North Ogden councilman produces controversial letter
Monday , October 21, 2013 - 1:29 PM
NORTH OGDEN — City Councilman Wade Bigler has now produced the letter resident Michael Dufrene has asked for since August.
The public battle between the two heated up following an event back in May. Dufrene was one of the appellants in an appeal of a conditional-use permit for resident Tom Baguley, who wanted a business license to run an auto repair shop from his home garage, which is in Dufrene’s neighborhood.
During the appeal process through the city, Dufrene and Bigler became at-odds regarding a few of the issues. According to Dufrene, Bigler made a public accusation that Dufrene sent a letter in May asking to not have a public hearing on a matter.
At the May 28 meeting, the council was trying to decide whether to open the discussion about the appeal to residents. Dufrene told Bigler he thought they should, but Bigler said that, in a letter Dufrene wrote, he stated the opposite.
Bigler maintains that he was referring to all the appellants in the case and considered them as one — so while the letter may not have been from Dufrene himself, it was from one of the appellants, which means it was from Dufrene as well.
The letter Bigler was referring to is written by another appellant, Jolyon Walker. The letter is dated May 23.
In the letter Walker states that the council “needs to hear from those involved ... Only their voices should be heard — not wives, not friends, not individuals outside the community.”
The letter does not state anything about a public hearing.
The letter was part of a packet sent to the council, the appellee and the appellants on May 25. The last letter of the packet is from all appellants and states that they do want a public hearing.
In an email sent early Saturday morning, Bigler said he was forwarding the email to all that Dufrene included in his email to him. “I am forwarding this to all who Mr. Dufrene included in his last email, where he stated the Standard-Examiner would be interested in his continued attacks of me as he would attend all council meetings and speak against me,” Bigler wrote.
Dufrene ultimately received the May 23 letter from Bigler on Sunday.
In his Saturday email Bigler again states Dufrene contradicted himself regarding the number of documents that were sent in a packet regarding the issue. Bigler maintains there were more than 100 documents, while Dufrene claims there were only 74.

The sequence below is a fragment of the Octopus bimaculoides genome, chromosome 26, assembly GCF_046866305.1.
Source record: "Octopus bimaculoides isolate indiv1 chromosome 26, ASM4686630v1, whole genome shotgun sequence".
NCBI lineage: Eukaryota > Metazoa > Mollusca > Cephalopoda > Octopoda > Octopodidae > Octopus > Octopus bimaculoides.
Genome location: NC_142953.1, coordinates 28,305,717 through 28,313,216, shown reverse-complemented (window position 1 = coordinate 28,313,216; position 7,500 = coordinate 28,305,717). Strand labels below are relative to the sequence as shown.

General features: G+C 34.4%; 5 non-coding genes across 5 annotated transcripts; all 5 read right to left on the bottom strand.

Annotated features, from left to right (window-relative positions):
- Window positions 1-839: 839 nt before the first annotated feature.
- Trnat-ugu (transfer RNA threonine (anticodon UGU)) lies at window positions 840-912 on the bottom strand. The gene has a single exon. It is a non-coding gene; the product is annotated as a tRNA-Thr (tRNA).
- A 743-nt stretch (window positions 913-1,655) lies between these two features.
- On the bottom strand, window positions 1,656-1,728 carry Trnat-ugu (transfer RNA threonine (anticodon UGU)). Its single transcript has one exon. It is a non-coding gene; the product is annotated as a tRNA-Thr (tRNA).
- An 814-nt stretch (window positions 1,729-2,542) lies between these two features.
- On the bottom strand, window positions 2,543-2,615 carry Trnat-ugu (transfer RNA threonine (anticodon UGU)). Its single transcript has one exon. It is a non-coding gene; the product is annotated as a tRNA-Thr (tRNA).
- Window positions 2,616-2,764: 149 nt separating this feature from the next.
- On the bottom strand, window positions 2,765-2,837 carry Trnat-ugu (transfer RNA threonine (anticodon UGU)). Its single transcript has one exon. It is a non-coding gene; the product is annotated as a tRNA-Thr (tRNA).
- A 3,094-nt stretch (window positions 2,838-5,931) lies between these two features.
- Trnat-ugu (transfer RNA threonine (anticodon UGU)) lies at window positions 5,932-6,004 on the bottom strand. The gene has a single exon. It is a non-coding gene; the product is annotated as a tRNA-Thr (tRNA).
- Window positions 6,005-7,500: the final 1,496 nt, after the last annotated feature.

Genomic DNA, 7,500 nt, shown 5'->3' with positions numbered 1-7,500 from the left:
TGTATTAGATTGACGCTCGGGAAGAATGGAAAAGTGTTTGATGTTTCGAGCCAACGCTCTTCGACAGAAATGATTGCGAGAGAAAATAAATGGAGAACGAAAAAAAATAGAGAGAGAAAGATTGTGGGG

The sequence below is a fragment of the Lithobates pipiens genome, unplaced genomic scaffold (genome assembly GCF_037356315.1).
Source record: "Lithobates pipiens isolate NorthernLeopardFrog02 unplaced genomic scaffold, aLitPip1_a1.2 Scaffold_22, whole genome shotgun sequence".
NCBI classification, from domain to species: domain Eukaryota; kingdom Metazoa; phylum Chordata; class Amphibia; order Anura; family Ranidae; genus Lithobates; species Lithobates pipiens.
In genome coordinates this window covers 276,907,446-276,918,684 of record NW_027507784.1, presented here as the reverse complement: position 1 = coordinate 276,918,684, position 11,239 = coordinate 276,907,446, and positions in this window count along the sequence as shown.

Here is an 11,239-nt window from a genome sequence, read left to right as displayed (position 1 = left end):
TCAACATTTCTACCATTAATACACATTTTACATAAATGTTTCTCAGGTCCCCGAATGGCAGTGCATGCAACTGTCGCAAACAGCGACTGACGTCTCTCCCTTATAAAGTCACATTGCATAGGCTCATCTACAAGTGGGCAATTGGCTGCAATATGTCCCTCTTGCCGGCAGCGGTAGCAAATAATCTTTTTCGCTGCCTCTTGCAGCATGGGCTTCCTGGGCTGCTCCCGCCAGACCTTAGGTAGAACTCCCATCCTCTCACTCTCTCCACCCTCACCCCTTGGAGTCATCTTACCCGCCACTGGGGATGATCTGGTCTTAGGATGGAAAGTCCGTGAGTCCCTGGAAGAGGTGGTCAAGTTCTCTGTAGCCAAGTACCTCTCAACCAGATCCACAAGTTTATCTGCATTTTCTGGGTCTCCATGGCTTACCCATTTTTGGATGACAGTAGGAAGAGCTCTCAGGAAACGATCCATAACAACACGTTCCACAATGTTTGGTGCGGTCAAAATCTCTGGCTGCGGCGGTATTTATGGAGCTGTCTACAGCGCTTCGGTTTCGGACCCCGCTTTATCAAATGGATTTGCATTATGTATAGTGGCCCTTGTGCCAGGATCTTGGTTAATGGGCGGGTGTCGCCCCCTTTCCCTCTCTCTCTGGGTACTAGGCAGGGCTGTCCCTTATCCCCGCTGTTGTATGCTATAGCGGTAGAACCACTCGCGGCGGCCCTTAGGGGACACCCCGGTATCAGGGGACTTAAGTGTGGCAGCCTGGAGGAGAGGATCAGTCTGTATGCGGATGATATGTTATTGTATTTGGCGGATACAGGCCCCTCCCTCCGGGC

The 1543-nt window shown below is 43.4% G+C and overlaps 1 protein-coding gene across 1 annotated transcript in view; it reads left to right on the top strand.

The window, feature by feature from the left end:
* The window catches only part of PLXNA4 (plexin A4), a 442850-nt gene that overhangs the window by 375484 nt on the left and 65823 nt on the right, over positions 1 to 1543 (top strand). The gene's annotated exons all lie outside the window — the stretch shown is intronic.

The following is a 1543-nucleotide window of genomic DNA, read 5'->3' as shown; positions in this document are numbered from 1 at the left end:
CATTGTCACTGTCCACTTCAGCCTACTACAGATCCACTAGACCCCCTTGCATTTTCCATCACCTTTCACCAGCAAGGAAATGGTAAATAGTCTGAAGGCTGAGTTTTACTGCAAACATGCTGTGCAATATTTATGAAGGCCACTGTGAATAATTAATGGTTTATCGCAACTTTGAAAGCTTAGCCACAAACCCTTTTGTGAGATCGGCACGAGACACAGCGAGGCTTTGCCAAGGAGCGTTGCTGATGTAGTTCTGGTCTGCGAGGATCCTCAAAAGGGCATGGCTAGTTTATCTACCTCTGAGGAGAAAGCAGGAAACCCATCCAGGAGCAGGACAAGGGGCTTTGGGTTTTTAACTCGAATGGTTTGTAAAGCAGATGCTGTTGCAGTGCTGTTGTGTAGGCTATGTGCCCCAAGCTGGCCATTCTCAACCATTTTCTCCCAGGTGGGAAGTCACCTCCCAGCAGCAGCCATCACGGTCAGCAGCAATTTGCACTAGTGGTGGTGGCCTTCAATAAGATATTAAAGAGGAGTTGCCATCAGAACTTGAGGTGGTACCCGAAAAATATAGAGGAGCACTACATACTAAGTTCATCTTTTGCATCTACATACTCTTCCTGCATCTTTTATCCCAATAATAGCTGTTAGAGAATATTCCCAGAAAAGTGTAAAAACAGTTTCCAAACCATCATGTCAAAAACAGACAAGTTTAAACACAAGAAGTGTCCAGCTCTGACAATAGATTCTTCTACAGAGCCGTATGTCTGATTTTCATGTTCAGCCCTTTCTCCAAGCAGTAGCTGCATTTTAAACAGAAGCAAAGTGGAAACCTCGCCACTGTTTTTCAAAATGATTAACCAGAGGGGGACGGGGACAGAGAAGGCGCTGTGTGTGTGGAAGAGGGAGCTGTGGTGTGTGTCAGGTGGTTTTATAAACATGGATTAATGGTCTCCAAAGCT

Bigler, on Saturday, emailed to the Standard-Examiner document 101 and 102.
North Ogden City Manager Ronald Chandler confirmed he sent the first set of documents, 1-74, on May 25 and the second set, 75-102, on June 5.At the May 28 meeting that is in question, only 74 documents had been sent.
However, Bigler said, the dates don’t matter.
“It does not matter how many emails the info came in, what order they came in, etc. All appellants should have known what the other appellants had submitted,” Bigler said in another email sent to the Standard-Examiner on Sunday.
Dufrene said, in an written statement, Bigler should have done his homework more carefully.
“After two months, Mr. Bigler has finally attempted to bring forth “facts” to defend himself. After two city council meetings and six emails, he proposes he’s found the “proof” in a letter sent by one of the appellants,” Dufrene said.
He added that Bigler must not have read the statement that came after the letter he produced, where all appellants said they wanted a public hearing.
“Mr. Bigler won’t recognize that document because it does not support his argument; in fact, it refutes any and all ‘evidence’ he brings forward,” Dufrene said.
Bigler said he decided to produce the letter now because several of his friends witnessed Dufrene talking to a correspondent from the Standard-Examiner at the Meet the Candidates night. Dufrene plans to attend tonight’s city council meeting to confront Bigler on the matter again.
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